Do we really think that God’s will is algorithmic in origin?  Do we really think that God wants you to choose from a pull-down menu “washboard abs” (an actual choice on that site), and that God’s match for you will appear based on that, your height, and your education level?

God, I hope not.

Why, then, do we think that other things pertaining to God’s will align like this?

Career changes, relationships, neighborhood locations, vacation destination…”where does God want me to go?  What is God’s will for my life?”

So often this is just a way for us to find ways of getting divine support for our own decisions and situations.  I would be the first to admit that I don’t think God wants you to harm yourself or others; I can say that this is not “the good” that God desires for humanity.  But between two career choices?  Or a neighborhood move? Or a relationship?

Can we not be honest about it all and say that to quickly know God’s will…perhaps to know it at all…is really just a way we try to placate ourselves into thinking we’re making good choices?

Leslie D. Weatherhead, that process theologian best known for his work The Will of God (a good, if dated, work), tells the story of the parson who is offered a high-paying job at a new parish in the next city over, twice the salary of his current position.  When a young parishioner asked the parson’s son what his father will do, the son replies, “Well, Dad is praying over it, but Mom is packing.”

I think Dad has made his choice.  Or maybe Mom has.  A humorous (and true) example of this in action.

The worst example of course, and I’ve mentioned this before, is assigning tragedy to being part of “God’s will.”

This is another placation of sorts.  It’s easy for us to deal with life situations if we believe they’re divinely ordained.

But I want to talk about honesty here; I don’t want to be careless just because it’s useful. And I don’t think God wanted your child to die, your mother to have cancer, you to be born with one arm, or that Asiana Airlines flight to crash.

Gravity happens.  Cells divide and mutate…sometimes in ways that are tragic for life.

But to call such things “God’s will” is sick and demented and wrong.  And it’s not any better to say, “Well, I’d never say it at the time because it’s not helpful, but it’s true that it is God’s will…”

In fact, that’s worse because it’s patronizing.

And I think it’s wrong to say that it must be God’s will that these things occur because in such situations people gain great insight, or muster great courage, and that those goods outweigh the tragic bad.

In this vein Weatherhead can again be enlightening.  He notes that tragic situations do not cause great courage or insight, they just uncover it.  And to suggest that such courage or knowledge couldn’t be gained in other, non-tragic ways, is shortsighted.

We either give lip service to seeking “God’s will” while just reinforcing our own, or we proclaim “God’s will” carelessly while not really knowing what we’re talking about.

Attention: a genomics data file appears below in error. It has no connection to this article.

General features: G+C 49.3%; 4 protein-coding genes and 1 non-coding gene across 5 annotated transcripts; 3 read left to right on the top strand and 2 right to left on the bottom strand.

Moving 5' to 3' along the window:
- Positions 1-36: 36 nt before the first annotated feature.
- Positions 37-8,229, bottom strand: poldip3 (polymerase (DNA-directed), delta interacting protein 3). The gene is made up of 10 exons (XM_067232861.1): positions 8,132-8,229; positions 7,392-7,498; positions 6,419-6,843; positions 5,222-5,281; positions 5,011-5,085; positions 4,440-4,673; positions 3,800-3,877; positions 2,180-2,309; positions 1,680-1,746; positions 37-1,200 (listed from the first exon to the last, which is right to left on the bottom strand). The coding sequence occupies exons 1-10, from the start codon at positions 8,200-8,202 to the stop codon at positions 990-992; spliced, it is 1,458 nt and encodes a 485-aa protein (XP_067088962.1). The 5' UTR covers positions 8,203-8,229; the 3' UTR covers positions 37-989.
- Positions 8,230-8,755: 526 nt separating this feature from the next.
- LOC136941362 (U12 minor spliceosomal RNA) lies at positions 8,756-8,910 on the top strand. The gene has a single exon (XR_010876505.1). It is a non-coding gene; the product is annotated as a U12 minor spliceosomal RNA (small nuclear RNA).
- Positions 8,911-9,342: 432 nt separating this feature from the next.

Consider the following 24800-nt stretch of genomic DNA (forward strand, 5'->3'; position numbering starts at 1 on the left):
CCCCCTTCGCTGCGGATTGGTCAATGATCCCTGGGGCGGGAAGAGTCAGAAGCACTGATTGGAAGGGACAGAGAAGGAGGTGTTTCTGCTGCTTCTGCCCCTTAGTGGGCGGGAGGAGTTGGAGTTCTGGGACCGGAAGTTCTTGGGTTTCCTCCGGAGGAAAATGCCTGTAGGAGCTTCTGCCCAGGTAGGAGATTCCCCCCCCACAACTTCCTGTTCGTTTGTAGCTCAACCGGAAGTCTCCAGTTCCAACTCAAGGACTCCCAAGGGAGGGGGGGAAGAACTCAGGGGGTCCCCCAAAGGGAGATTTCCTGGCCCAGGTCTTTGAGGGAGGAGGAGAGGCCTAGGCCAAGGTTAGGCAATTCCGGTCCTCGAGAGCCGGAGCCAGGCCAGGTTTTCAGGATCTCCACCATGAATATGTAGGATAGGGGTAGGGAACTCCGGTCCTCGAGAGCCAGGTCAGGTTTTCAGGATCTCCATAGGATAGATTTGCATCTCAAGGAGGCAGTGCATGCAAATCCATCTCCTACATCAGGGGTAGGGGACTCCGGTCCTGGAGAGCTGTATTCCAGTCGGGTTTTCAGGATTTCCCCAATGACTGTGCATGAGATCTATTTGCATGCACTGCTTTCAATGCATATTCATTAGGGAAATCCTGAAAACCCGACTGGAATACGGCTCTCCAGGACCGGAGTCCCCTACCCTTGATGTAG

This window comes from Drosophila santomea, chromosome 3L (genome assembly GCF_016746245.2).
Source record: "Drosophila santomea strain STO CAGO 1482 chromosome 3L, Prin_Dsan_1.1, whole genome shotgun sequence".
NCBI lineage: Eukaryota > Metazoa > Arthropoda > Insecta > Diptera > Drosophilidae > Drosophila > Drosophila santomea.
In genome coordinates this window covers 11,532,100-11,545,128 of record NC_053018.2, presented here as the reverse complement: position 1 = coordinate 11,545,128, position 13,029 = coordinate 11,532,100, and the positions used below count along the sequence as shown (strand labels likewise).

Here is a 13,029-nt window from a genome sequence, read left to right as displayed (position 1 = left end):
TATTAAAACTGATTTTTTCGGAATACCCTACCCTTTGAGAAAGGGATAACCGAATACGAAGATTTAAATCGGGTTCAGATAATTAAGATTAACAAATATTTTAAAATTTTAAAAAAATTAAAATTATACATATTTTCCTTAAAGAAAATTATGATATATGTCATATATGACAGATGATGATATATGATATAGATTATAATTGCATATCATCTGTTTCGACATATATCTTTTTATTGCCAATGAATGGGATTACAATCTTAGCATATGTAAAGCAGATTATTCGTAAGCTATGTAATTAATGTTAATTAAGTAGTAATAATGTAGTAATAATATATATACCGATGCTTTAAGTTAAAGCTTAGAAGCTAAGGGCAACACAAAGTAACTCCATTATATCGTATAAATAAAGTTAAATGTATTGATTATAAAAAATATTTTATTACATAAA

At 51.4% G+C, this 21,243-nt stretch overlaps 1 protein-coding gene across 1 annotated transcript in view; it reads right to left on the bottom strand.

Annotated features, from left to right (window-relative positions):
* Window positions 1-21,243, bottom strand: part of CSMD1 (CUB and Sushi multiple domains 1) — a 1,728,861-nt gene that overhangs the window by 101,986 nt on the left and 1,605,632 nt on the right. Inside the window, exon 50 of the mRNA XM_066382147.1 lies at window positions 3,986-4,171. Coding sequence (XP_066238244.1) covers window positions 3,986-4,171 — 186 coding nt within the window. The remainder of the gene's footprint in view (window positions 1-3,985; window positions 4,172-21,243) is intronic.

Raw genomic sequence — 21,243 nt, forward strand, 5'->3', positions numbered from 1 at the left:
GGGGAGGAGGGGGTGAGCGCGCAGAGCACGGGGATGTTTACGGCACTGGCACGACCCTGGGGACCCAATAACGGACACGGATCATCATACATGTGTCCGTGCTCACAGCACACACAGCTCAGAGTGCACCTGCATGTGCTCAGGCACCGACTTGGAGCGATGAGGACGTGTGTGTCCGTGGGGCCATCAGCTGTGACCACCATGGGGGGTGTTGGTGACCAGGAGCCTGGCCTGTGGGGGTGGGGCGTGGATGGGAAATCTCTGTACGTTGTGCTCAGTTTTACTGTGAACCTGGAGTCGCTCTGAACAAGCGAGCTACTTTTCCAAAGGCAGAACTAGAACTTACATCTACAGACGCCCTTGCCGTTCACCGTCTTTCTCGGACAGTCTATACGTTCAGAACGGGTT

Both are sad realities for the Christian world.  This is how I see it most often done, though.

To steal Kierkegaard’s famous title, the topic of God’s will should approached with “fear and trembling.”  And with a healthy dose of mystery.

This is why spiritual disciplines are very important.  They’re less than formulaic; anyone immersed in deep discernment can tell you that it often feels like three steps forward and two back when trying to suss out a path in the deep woods of doubt and indecision.

They invite us into mystery.

Finding the will of God is less like being the captain of a ship out at sea whose rudder turns it sharply as the stars realign and the course changes in the captain’s sight.  We want such swift movement…we desire it and love it when people tell us they have such clarity.

But I, by and large, don’t trust it…and don’t encourage you to, either.

I liken it more to being a laborer on an archeological dig where slowly we uncover the thing we are seeking. And even then we sometimes end up uncovering a broken pot when we were hoping for a dinosaur.

The fact that God’s will is difficult…impossible in the specifics?…to determine is clear by those who commit themselves to the monastic life.

It is, in essence, declaring that one might arrive at God’s will by the time the tomb calls us.  Maybe. Hence why it’s a life choice.  And a good bit of discernment goes into deciding to enter an order; it takes years and years.

And sometimes people discern wrongly.  God’s will is not algorithmic in nature.

Instead of always hastily proclaiming knowledge of God’s will, I’d much rather we all agree to stumble blindly (and be honest about it) while fervently praying, discerning, and sifting for goodness in this world as we go.  Seek God’s will; sure.  But let’s not pretend to be so certain or have such clarity.  Let’s not pretend to have quick answers and divine revelations when really all we want is wish reinforcement.

I don’t think Christian Mingle can find God’s match for you.  I think it can find you some good dates, and maybe even a partner (apparently only if you’re straight, though…you can’t seek for the same sex).